Things were going slow, but going well.
Along this timeline we continue into the 50s and 60s where a great many of the books aimed at the adolescent market detailed how cruel and evil teenagers could be (Lord of the Flies, 1954 William Golding). It is perhaps an indication of the social landscape at the time that these books featured such a lack of misadventure and the destruction of social order and the loss of innocence. Adventure is no longer something that can be enjoyed in a carefree fashion and the fantasy of being stuck on an island and fending for oneself has become dull and unattractive. Ironically, in adult fiction, this is where fantasy and science fiction was beginning to truly find its voice.
It is interesting to note that young adults of the time perhaps only read the books that now fall into the categories from a historical point of view, because they were the only books of interest available. Publishing still wasn’t the broad church it is today and when it came to variety or genre, choice was somewhat lacking. It wasn’t until the 1970s that YA paperbacks were created and the 1980s saw the cementing of YA as a genre with its own rising authors.
Likely an expression of the times, it’s perhaps not surprising that YA books are fairly recently getting the attention, press and publishing power they deserve. Generally speaking adults write books. No—that’s not strictly true. Young adults and teens write books. But only adults get books published—or at least this was true ten, twenty years ago and because of this, many of the true issues that would have interested teens, were smothered by the need for overprotective teen literature in case reading about bad things would turn their teenagers bad.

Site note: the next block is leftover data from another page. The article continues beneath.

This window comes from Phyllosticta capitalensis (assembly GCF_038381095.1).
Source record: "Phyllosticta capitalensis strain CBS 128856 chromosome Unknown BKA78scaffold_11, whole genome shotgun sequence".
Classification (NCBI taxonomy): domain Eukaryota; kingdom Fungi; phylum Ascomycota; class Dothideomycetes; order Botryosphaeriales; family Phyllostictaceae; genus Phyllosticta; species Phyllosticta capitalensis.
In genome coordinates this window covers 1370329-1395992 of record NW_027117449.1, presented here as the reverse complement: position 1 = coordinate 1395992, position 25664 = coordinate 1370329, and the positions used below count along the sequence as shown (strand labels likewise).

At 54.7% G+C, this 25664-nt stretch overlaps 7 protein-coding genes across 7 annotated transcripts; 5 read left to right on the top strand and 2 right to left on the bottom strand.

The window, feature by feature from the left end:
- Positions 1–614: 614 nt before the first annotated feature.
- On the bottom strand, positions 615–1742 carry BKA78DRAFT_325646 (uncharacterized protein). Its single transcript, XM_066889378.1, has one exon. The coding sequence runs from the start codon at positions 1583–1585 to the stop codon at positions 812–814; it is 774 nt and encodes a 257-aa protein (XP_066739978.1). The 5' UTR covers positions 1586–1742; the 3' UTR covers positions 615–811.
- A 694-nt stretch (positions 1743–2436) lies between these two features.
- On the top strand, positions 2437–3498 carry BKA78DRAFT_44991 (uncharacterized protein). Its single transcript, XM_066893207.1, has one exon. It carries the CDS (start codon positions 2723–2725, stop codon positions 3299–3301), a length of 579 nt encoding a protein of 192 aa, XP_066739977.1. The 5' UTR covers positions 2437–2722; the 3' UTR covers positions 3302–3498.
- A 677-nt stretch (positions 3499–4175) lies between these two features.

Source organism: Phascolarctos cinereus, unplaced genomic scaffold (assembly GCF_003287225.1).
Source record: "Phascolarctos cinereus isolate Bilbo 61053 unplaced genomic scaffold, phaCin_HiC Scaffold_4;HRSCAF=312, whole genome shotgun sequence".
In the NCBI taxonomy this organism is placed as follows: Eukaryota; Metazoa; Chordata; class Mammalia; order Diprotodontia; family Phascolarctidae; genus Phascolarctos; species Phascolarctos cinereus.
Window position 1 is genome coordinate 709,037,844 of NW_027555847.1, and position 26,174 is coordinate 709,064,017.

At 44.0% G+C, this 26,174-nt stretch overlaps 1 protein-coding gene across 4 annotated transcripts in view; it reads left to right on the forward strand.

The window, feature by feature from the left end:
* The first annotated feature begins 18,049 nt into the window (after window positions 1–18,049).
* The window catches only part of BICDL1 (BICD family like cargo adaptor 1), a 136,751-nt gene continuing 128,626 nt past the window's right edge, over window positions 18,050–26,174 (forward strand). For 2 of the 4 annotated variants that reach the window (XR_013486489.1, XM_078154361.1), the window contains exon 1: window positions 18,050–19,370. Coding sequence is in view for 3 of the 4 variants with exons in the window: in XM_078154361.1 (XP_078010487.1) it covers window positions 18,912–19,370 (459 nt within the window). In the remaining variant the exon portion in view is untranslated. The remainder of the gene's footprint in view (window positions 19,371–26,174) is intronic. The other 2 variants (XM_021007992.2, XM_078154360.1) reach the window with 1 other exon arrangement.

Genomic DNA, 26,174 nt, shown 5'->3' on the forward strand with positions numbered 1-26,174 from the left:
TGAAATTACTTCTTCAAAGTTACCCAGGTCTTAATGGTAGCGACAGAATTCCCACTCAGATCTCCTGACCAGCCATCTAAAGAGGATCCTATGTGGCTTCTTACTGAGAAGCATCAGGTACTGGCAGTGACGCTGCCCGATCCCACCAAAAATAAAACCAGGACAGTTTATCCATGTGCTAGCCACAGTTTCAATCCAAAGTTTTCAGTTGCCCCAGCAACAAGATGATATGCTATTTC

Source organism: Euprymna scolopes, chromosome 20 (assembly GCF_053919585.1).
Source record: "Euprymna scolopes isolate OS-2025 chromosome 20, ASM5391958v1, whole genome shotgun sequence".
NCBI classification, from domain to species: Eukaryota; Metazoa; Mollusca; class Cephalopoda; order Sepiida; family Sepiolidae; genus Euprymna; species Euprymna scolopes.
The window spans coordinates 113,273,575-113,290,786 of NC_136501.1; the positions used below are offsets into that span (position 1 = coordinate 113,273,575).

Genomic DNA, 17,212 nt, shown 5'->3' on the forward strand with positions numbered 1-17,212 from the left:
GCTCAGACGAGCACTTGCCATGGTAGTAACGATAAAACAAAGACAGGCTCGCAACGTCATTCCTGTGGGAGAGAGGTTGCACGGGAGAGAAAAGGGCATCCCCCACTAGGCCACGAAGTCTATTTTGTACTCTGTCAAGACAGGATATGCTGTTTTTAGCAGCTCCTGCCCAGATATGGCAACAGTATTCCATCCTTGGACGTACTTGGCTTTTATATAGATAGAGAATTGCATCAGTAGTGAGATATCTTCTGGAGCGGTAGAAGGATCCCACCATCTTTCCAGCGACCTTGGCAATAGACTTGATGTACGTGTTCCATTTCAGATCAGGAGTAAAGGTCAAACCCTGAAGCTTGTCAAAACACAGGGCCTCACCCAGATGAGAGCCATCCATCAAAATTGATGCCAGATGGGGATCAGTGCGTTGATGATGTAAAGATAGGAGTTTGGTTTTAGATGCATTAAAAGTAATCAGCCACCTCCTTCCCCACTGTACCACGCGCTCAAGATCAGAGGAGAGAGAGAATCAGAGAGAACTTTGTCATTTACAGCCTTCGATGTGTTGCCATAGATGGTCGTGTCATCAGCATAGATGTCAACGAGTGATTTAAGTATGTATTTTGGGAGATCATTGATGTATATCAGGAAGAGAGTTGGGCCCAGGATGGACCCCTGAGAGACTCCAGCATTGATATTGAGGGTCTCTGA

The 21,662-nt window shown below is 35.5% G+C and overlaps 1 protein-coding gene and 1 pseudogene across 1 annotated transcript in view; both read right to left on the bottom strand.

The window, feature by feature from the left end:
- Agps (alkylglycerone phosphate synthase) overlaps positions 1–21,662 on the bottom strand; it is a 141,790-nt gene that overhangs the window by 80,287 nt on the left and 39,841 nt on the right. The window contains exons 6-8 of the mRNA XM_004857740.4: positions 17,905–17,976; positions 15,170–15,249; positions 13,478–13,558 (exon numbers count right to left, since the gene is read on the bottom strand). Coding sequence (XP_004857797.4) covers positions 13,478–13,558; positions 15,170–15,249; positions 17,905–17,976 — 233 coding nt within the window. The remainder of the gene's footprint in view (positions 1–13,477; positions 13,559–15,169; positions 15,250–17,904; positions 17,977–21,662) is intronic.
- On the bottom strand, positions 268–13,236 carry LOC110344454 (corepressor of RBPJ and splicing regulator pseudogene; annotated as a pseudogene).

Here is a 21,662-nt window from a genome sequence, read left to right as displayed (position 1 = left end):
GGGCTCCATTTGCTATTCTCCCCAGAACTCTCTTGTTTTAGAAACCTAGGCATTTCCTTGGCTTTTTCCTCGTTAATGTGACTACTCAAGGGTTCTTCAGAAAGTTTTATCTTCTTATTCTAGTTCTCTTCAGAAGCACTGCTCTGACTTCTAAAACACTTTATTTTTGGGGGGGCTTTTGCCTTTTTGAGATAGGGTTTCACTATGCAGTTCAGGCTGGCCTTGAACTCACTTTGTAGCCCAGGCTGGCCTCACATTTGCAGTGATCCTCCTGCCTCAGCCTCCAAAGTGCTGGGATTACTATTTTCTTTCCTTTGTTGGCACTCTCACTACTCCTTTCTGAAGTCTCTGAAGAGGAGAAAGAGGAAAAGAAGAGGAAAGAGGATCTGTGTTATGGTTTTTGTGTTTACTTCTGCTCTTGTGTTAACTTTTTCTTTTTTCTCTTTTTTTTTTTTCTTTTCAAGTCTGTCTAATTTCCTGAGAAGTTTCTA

In the 80s and 90s teen books exploded (again, because teens started getting more demanding and in tune with what they wanted, maybe?) and though there wasn’t much depth to be found in the SFF branch of things, it could be said that with books such as Why Did She Have to Die? (Lurlene McDaniel, 1986) (who wrote fairly exclusively about sick and dying teens) the seed of “sad-lit” and to an extent, “sick-lit” were sown. Alternatively, horror novels by writers such as R.L. Stein were as easily available as boiled sweeties and were eaten up just as quickly. Lesser known, but often far better, were novels published under the Point Horror imprint. Point published other genres, but the horror and romance genres come first to mind. Certain horror novels under the imprint veered towards the introduction of urban fantasy, featuring supernatural elements. But mainly, the 80s and 90s were all about the dark subject matter of terminal illness, death and loss.
Then we got Rowling.
A lot of people (naively, maybe) try to suggest that there is another way to track the history of YA fiction: pre- and post-Rowling.
It is true that Harry Potter gave a lot to the world (I know it shaped me) but to say that Rowling herded in some kind of revolution is discounting all the books that came before, and simultaneously. The main thing that Rowling did was bring fantasy back to the forefront, giving a more fantastical edge to the YA genre. Then we move into romance and vampires and see a return of the suggestion of “sick-lit” again, whilst the YA tree really begins to branch of into separate directions of genre, holding its own and staying true to individual genre sensibilities.
YA literature is always source of concern to some adults—and that’s how you know it’s being done right. Presently, as we stand tall in the 2000s and the 2010s, YA literature can be a dark and exciting genre that constantly questions and delves.